You have Skyway-men, the Steampunk version of Highwaymen, only using hot air balloons with a dinghy rather than horses.  And the academy itself is a large ship help afloat by multiple balloons.  Sophronia saves the day, gets a new best friend, learns about the boys school for Evil Geniuses and and finds out Miss Geraldine’s is anything but your normal finishing school.

I liked the characters and realize the book is aimed at a younger audience, not an adult one, but despite the story, which was well told and interesting, it felt like it lacked substance.  OK, the age group it’s aimed at won’t notice, but like Harry Potter, books like this attract both younger and older readers, so we’ll see if she follows Rowling’s model and makes the books more ‘adult’ as he character ages as the Harry Potter evolved.

Etiquette & Espionage gets a B- (3.8*) rating and a recommended read for all YA or steampunk fans.  Shorter and less substantial than her Parasol Protectorate series, the price is high for the hardcover and trade size paperback.  I’d urge you to borrow it from your local library or buy an inexpensive used copy.  This is not destined to be on a keeper shelf like Harry Potter and is certainly not as original or creative.  As stated above, my copy came thru a book swapping site and will go back out the same way.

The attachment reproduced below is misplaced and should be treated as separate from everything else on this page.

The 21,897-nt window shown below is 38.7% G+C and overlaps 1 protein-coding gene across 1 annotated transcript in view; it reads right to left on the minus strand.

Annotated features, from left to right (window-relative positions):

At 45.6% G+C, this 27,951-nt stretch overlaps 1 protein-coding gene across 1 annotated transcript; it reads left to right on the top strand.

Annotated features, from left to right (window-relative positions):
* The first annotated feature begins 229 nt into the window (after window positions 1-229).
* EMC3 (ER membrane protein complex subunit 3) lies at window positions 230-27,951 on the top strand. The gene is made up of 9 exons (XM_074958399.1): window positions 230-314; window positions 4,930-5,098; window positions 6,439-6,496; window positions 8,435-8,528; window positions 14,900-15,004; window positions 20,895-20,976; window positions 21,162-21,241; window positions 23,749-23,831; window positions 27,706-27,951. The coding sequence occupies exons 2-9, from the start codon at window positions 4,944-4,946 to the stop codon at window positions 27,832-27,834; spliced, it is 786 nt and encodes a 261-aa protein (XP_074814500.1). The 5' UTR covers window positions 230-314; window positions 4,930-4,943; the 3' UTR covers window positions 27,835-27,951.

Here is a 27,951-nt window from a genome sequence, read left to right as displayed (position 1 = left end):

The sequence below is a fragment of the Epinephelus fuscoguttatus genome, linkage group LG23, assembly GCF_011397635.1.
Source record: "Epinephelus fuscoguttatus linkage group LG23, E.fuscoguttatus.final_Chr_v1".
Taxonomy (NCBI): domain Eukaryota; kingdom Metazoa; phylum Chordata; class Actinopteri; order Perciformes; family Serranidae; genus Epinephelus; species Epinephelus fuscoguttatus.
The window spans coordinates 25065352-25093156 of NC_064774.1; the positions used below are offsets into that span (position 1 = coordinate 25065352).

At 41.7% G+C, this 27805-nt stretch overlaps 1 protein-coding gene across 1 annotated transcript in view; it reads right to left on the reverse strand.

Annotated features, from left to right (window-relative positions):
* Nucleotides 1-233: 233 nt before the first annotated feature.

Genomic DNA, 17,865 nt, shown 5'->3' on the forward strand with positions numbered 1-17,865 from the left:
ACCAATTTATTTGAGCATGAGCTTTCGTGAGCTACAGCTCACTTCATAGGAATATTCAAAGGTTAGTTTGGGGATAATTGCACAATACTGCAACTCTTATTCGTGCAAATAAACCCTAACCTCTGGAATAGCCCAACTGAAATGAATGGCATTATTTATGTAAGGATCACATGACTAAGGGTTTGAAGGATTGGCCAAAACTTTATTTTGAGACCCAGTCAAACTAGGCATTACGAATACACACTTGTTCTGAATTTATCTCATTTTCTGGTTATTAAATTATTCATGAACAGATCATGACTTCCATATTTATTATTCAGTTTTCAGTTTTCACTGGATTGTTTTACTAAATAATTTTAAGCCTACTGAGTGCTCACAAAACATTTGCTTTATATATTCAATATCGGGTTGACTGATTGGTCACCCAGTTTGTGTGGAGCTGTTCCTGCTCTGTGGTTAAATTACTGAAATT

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Aunty-Lees-Delights

I love foreign mysteries and just soak up the atmosphere they convey.  Usually.  There are exceptions.  For example, I dislike Alexander McCall Smith and the Precious Ramotswe mysteries.  I find them oblique, boring, tedious, and just plain dull.  I read 4 books in that series before giving up.  Here we have Singapore’s answer to Precious Ramotswe, Aunty Lee.  An overly chatty Miss Marple with lurid imagination that runs as wild as her mouth.

Ovidia Yu is not a new author, but she is new to the US market and this is book one in a new series obviously designed to appeal to those who like the First Ladies Detective books.  While I did not not dislike Precious Ramotswe, I actually found Aunty Lee wore on my last nerve by page 30.  Her overly obsequious Philippine assistant cook, her step son, his wife and damn near everyone in her restaurant for the wine tasting with food.  By page 75 it got the heave ho – yes I did read the end and no, I was not thrilled.